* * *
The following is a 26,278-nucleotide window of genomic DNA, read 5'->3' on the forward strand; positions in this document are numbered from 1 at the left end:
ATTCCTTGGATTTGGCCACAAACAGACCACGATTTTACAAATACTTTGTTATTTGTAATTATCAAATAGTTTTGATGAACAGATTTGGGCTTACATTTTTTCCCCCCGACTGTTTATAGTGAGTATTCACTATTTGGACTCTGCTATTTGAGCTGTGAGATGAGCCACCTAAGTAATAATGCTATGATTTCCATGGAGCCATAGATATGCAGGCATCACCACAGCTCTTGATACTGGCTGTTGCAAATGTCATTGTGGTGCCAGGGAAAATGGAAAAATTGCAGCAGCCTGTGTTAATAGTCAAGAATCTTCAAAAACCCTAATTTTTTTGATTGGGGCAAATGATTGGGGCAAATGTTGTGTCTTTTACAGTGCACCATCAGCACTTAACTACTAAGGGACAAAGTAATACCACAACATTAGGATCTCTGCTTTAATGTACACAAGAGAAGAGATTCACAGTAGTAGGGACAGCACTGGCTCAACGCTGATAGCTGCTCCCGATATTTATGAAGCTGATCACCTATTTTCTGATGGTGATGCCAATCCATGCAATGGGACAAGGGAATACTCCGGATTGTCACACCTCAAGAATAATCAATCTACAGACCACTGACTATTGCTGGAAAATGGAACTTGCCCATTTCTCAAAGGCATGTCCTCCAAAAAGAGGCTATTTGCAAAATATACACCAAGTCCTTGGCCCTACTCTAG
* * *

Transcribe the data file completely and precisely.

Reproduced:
The following is a 26,278-nucleotide window of genomic DNA, read 5'->3' on the forward strand; positions in this document are numbered from 1 at the left end:
ATTCCTTGGATTTGGCCACAAACAGACCACGATTTTACAAATACTTTGTTATTTGTAATTATCAAATAGTTTTGATGAACAGATTTGGGCTTACATTTTTTCCCCCCGACTGTTTATAGTGAGTATTCACTATTTGGACTCTGCTATTTGAGCTGTGAGATGAGCCACCTAAGTAATAATGCTATGATTTCCATGGAGCCATAGATATGCAGGCATCACCACAGCTCTTGATACTGGCTGTTGCAAATGTCATTGTGGTGCCAGGGAAAATGGAAAAATTGCAGCAGCCTGTGTTAATAGTCAAGAATCTTCAAAAACCCTAATTTTTTTGATTGGGGCAAATGATTGGGGCAAATGTTGTGTCTTTTACAGTGCACCATCAGCACTTAACTACTAAGGGACAAAGTAATACCACAACATTAGGATCTCTGCTTTAATGTACACAAGAGAAGAGATTCACAGTAGTAGGGACAGCACTGGCTCAACGCTGATAGCTGCTCCCGATATTTATGAAGCTGATCACCTATTTTCTGATGGTGATGCCAATCCATGCAATGGGACAAGGGAATACTCCGGATTGTCACACCTCAAGAATAATCAATCTACAGACCACTGACTATTGCTGGAAAATGGAACTTGCCCATTTCTCAAAGGCATGTCCTCCAAAAAGAGGCTATTTGCAAAATATACACCAAGTCCTTGGCCCTACTCTAG